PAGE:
algorithm,graph,directed-graph,bfs

you can use the following pseudo-code: ( you can save the distance from the source node in BFS by setting the distance property of each node to father.distance + 1, and the initial node has a distance of 0. also the initial distance for every node is infinite) BFS(G,targetNode), remember...

graph,cycle,breadth-first-search,bfs,undirected-graph

Here below you will find the code to traverse a graph using BFS and find its cycles. #include <stdio.h> #include <queue> using namespace std; int nodes, edges, src; int graph[100][100], color[100], prev[100]; const int WHITE = 0; const int GRAY = 1; const int BLACK = 2; void print(int); int...

I've played around and here is the result nonechar = 'N' spacechar = '_' solution = [[6], [0, 7], [None, 3, None, 8], [2, 5, None, 9], [1, None, 4, None, None, None], [None, None, None, 4],[None, 3]] for i in range(1, len(solution)): for j in range(len(solution[i-1])): if (solution[i-1][j] ==...

Yep, that's correct. As soon as you dequeue the node from the queue, you know that you've discovered the shortest path to it. Hope this helps!...

I found the issue. Everytime that you are adding a new friend into your friend array, you are overwriting the previous one. What this means is that when you first add number 1, it has a partner of 2. But, when you add 3 1, you overwrite 1 and it...

Courtesy of Patrick Murphy, wrong output was coming due to small mistake which i easily corrected using following contion: if(parent.get(key)==null) The correct code is: import java.util.*; class BST { Node root; LinkedList<Node> q=new LinkedList<Node>(); TreeMap<Integer,Integer> level=new TreeMap<Integer,Integer>(); TreeMap<Integer,Node> parent=new TreeMap<Integer,Node>(); Node insert(Node x,int key) { if(x==null) { parent.put(key,null); return new...

algorithm,c++11,shortest-path,bfs

The problem is with memset(d,INF,sizeof(d)); memset() only fills memory with a byte value. Here it will wind up filling the array with the least significant byte of the int value INF. To fix it, create an explicit for loop or use std::fill() instead....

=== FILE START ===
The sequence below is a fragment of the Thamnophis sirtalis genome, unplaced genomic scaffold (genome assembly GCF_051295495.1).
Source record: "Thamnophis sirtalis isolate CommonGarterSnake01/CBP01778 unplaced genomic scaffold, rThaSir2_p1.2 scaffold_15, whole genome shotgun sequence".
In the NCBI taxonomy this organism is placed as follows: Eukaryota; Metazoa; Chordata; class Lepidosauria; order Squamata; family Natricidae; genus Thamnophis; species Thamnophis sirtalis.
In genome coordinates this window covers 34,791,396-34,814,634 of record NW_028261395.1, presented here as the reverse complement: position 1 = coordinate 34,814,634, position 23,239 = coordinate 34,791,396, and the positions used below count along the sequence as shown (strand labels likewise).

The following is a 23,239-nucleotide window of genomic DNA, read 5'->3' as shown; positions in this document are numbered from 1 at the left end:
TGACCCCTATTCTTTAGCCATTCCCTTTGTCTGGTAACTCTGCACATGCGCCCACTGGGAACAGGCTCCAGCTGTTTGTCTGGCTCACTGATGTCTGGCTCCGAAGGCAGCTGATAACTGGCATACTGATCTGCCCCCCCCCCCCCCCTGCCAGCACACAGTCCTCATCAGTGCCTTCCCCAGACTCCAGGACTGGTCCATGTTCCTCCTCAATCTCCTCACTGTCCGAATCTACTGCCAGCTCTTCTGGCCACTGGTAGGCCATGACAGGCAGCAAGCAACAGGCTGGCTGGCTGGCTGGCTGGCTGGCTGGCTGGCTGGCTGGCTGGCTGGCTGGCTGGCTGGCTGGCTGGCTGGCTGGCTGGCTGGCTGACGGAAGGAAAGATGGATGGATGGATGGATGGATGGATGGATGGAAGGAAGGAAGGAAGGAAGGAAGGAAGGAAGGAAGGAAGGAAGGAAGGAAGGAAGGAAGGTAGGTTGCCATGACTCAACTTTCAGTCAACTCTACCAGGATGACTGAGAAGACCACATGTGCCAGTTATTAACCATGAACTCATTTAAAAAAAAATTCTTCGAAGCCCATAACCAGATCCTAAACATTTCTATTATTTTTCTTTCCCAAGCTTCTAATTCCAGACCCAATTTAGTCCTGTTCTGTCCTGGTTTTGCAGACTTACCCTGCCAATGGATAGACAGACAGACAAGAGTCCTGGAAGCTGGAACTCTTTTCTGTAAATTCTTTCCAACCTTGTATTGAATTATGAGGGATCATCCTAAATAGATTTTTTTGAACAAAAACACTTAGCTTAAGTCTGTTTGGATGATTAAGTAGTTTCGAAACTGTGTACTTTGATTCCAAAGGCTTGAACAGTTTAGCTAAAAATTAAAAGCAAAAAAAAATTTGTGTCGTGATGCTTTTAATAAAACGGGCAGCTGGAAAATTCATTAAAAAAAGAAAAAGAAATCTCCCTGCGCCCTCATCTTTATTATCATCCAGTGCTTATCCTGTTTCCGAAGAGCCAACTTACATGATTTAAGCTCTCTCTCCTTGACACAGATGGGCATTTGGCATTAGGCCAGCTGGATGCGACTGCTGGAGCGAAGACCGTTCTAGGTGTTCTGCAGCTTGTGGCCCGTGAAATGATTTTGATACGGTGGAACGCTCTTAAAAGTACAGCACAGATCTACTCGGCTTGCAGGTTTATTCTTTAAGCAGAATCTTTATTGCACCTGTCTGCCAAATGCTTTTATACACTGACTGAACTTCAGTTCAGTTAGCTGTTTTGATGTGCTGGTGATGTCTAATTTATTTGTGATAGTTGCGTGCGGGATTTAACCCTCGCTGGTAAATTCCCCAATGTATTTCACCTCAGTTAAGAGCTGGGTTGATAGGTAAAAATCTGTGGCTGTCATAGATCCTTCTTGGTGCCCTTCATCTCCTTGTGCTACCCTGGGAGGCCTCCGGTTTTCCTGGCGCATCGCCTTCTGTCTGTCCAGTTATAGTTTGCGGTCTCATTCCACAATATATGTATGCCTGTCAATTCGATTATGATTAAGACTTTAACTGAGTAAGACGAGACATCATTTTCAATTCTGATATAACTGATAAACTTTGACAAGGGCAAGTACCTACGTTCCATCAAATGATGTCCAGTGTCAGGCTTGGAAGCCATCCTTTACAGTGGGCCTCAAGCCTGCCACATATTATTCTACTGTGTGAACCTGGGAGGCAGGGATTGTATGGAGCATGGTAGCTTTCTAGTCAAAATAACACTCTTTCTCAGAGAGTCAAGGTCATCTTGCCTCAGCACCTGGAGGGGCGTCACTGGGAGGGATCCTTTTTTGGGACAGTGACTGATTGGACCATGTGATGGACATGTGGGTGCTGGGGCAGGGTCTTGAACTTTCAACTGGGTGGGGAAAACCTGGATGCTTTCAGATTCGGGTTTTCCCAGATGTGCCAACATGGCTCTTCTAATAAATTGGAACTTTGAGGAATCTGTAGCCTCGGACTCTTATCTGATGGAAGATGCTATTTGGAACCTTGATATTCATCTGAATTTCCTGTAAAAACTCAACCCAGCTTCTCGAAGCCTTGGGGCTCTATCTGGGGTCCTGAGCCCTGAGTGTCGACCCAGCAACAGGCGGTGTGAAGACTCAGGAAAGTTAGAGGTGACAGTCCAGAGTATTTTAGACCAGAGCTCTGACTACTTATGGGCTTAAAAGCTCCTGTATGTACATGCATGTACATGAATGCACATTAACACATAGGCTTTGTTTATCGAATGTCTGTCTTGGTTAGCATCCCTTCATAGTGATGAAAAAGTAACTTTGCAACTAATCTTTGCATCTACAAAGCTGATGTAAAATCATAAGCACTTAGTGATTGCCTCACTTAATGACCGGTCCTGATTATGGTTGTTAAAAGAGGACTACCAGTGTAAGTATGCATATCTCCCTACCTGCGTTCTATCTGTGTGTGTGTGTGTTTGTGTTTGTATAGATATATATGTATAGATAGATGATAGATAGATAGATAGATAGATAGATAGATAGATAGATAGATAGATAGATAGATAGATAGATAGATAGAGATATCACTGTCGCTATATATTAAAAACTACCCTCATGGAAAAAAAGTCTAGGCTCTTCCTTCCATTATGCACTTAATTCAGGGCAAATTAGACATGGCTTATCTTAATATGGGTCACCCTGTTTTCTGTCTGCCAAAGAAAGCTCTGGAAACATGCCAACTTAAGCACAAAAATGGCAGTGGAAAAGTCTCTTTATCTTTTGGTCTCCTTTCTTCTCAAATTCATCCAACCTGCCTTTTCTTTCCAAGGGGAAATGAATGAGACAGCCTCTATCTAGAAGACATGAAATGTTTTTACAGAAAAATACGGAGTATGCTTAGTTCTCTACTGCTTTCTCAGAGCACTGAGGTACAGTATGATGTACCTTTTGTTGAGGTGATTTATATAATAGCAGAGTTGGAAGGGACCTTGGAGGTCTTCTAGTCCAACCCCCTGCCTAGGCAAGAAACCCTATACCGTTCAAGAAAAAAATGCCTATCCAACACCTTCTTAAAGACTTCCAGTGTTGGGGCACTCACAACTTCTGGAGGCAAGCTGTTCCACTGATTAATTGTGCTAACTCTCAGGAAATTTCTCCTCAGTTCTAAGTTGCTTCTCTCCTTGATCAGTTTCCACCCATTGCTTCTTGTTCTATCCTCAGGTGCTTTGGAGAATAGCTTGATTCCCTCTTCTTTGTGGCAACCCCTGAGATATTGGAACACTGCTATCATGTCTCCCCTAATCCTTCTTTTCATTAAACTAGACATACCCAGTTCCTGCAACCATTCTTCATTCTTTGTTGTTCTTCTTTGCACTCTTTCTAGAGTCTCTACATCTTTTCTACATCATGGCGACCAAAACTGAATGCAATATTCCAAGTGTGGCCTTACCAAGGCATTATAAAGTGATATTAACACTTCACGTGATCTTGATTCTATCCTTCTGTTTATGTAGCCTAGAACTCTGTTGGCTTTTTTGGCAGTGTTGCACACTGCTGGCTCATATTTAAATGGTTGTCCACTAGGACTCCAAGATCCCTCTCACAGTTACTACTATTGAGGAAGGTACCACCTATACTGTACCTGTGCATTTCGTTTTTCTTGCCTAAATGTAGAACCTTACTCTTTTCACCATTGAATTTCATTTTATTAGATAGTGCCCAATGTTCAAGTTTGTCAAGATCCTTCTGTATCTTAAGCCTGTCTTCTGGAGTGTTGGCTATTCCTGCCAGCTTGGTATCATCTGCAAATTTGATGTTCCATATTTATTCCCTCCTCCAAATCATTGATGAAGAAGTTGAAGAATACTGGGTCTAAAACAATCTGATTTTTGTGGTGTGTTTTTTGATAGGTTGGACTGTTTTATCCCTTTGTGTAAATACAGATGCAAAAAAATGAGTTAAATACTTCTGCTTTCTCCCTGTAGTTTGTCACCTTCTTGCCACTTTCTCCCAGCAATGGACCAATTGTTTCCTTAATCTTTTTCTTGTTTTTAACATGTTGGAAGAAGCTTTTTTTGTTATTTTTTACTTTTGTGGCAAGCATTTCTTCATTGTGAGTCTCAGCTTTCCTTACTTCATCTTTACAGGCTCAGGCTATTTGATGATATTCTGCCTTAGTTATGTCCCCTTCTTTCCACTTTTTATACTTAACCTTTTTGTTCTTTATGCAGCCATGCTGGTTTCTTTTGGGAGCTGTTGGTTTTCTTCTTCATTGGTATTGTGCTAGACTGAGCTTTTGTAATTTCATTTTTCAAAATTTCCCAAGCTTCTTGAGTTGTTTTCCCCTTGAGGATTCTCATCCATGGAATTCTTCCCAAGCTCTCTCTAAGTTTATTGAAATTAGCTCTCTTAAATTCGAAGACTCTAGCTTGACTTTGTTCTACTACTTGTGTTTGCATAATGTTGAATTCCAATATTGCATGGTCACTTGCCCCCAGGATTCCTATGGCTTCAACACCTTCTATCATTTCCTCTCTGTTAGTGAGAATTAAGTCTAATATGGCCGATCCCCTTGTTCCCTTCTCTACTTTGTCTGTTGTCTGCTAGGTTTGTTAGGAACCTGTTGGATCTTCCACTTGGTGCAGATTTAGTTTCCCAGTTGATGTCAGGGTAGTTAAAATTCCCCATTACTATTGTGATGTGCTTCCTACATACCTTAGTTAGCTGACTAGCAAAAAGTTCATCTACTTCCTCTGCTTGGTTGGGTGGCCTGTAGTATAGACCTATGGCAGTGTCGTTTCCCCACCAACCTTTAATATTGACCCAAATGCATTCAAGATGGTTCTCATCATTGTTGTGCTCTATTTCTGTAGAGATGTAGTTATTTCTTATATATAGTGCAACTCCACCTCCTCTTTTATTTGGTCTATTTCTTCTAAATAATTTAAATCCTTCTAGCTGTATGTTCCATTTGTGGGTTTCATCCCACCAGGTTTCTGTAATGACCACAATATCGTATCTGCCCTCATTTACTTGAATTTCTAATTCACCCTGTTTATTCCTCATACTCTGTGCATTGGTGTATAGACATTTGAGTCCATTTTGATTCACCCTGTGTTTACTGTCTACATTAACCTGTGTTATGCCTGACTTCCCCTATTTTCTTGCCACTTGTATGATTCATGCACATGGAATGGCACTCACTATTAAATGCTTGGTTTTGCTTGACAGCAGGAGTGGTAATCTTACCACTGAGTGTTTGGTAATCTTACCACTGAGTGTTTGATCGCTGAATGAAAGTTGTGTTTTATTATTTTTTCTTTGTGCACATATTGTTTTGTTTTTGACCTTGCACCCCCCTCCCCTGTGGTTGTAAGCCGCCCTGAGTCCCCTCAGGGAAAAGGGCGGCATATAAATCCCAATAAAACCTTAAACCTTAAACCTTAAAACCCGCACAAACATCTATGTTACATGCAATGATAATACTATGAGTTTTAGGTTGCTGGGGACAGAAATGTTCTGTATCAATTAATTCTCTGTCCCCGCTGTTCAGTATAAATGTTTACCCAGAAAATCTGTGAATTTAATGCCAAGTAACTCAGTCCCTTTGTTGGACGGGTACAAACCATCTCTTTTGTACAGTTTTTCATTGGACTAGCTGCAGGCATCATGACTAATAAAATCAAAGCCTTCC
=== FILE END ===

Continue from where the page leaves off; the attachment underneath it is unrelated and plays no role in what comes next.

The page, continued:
algorithm,graph,directed-graph,dfs,bfs

If you want to figure out your digraph is strongly connected there are several algorithm for that and in wiki you can find this three: Kosaraju's algorithm Tarjan's algorithm Path-based strong component algorithm If you want to check if your digraph is just connected or not, you can simply assume...

Here's your problem : public class Solution { ... static boolean tree[][]; ... public static void main(String[] args) { ... boolean tree[][]=new boolean[vertices+1][vertices+1]; ... You initialize a local tree array instead of your static tree member, which remains null. Change it to : public class Solution { ... static boolean...

std::map::operator[] is non-const because it will insert elements if needed: int main() { std::map<std::string, std::string> m; m["new element"] = "1"; } The problem is that m is a const AdjList&, on which you cannot call non-const member functions. You can use std::map::find() instead: auto itor = m.find(n); if (itor !=...

php,multidimensional-array,php-5.5,bfs

Somebody posted, but soon removed the solution. Nevertheless thanks man! It works <? public function handleTree(&$array, $callback) { foreach ($array as &$item) { handleTree($item['items'], $callback); $item = $callback($item) + ['items' => $item['items']]; } } ...

As a matter of fact, this function does not compute the diameter. It computes the furthest vertex from a given vertex v. To compute the diameter of a tree, you need first to choose an arbitrary vertex (let's say v), then find the vertex that is furthest away from v...